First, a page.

Having Some Faith In Haith

By Josh Herwitt - December 23, 2007

No one likes to admit that they're wrong. No one wants to take the blame when are there consequences to suffer.

It's especially true when you're actually getting paid to write about a particular sport that you're supposed to know something about.

Look, we all make mistakes, and anyone who can't admit to that is really fooling themselves. But while making mistakes is just a natural process of life, it's really those who can fess up to their own miscalculations that deserve to be forgiven, or at least, given some credit for admitting to their flaws.

That's what I'm hoping my friend and colleague Mr. Kroll will do after razzing me the last couple of weeks about picking his Miami Hurricanes to finish last in the conference in my ACC Preview before the season started.

Now, I know I wasn't the only one to do so.

In fact, at ACC Media Day back in October, the 50 or so other media members in attendance joined me in picking the Hurricanes last.

But as we're all finding out now, Miami is no push-over (and I can see the smile that has just lit up on Mr. Kroll's face).

So with the way Frank Haith's team has jumped out to a 12-0 start to the season and a No. 22 ranking in this week's AP poll -- with the likelihood of moving up some spots when the new rankings come out Monday -- my preseason prediction really makes me look like an idiot now.

That, for a perfectionist like myself, is part of the problem of working in this business. Sometimes you're right and sometimes you're wrong -- I'll be the first to admit that.

Yet if there's one thing for sure, it's that Frank Haith and company couldn't have started the season any better than they have with Miami being two victories away from tying the mark set for the school's best start ever.

The Hurricanes, in the meantime, also remained as one of the nation's nine teams to still be undefeated with a 95-64 rout Sunday over North Carolina A&T and could enter conference play on Jan. 12 against George Tech without a blemish if they can score wins over Winthrop and Ivy League rep Penn, games that will both be played in South Florida (one in Sunrise and one in Coral Cables).

For as good as the 'Canes have been so far this season, though, Haith isn't one to get overly enthusiastic about the early-season success.

In a 85-63 victory over North Florida on Friday, for example, Haith ripped his team, saying afterward that it was the worst game it had played all season.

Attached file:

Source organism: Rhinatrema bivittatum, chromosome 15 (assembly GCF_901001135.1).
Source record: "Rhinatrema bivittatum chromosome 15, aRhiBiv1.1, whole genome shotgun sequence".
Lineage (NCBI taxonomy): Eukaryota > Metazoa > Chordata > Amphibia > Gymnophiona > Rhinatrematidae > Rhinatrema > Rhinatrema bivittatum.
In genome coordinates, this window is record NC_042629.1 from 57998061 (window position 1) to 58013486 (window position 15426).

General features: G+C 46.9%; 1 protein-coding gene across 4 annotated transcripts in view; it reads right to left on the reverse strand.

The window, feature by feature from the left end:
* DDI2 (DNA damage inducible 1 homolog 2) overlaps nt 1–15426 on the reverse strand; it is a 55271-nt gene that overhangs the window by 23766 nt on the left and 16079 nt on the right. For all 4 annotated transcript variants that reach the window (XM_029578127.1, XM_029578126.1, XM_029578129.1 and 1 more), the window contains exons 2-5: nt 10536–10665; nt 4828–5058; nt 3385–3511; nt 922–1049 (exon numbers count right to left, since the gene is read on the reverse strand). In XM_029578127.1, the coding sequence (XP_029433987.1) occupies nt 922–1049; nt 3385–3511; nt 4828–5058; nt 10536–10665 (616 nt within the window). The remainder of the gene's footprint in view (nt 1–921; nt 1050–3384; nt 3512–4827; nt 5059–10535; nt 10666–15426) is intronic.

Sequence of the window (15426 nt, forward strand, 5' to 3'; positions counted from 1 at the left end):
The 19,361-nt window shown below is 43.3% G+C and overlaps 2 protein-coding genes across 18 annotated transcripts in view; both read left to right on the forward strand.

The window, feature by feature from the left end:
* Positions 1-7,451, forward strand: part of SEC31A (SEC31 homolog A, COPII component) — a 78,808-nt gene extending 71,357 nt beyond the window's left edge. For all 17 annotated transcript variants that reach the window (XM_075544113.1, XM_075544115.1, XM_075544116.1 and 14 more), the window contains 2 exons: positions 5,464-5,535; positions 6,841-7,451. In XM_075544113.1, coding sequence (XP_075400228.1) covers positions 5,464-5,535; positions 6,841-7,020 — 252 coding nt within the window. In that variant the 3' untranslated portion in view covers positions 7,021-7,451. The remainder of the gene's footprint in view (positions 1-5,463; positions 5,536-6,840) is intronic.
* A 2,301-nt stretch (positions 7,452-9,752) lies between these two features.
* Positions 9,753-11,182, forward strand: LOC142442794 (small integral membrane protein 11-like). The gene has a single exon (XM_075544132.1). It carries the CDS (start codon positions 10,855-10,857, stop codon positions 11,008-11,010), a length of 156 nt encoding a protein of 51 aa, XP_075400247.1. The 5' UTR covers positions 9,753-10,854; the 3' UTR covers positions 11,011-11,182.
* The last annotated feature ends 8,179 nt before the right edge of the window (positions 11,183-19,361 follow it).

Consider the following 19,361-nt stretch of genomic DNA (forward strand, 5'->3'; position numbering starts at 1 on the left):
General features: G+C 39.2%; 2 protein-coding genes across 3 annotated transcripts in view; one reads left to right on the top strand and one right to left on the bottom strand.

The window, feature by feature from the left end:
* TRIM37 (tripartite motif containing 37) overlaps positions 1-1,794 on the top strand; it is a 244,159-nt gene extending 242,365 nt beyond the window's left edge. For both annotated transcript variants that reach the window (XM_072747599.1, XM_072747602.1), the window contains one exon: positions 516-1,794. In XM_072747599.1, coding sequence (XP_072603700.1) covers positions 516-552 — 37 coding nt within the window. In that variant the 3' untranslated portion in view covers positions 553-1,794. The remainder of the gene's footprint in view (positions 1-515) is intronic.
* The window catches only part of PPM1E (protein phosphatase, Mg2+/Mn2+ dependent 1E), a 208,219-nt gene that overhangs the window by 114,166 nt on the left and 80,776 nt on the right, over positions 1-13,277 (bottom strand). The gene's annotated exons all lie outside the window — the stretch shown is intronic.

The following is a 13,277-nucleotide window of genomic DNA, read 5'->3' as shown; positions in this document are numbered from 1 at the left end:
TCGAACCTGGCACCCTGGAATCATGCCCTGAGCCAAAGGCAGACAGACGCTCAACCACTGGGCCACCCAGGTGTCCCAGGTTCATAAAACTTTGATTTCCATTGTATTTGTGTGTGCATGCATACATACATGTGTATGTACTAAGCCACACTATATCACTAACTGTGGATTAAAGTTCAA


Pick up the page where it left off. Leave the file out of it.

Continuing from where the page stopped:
"I thought it was our worst performance of the year," the Miami coach admitted. "Our intensity level was not good the whole game.

"You just can't turn it on."

Maybe it's because Haith knows what his team will be up against when they face the challenges of the ACC, the conference that's been notoriously known for showcasing the best talent and toughest arenas to play in for opposing teams.

Maybe it's because he remembers what ACC rival Clemson did last year, starting the year at 17-0 before struggling in conference play and missing out on an NCAA Tournament berth in March.

Either way, Haith understands that this is no time to get complacent, but he is proud of the way his team has played for the most part this season.

"I'm proud of the hard work that both the players and staff have put into building a winning team," said Haith. "We are going to continue to work to improve. We have to get that back."

"Each and every one of us has something that we can bring to the table," senior forward Raymond Hicks explained. "We depend on each other and have confidence we can do the job."

What they really have to do is get back to the NCAA Tournament, a place the Hurricanes haven't been since 2002 when they lost to No. 12 seed Missouri in a first-round game in Albuquerque, N.M.

It's also the last time the Hurricanes were nationally ranked, something that will put additional pressure on Haith's players to prove themselves against stiff ACC competition over the next two months.

Haith, nevertheless, likes the challenge of it all.

"This is good attention," he assured. "You'd rather have that than the other. I told the guys, the bull-eye's on their chest now."

But that's certainly a good thing for a coach that is trying to make a splash in his fourth year at the helm and take a program that had nearly flat-lined after 2002 and turn it into a national contender.

Because after all, if the 'Canes keep winning like they have been, Haith will have to get used to a much more regular dose of attention, and that's something I'm sure he won't mind too much.

Posted by Josh Herwitt at 06:23 PM on December 23, 2007

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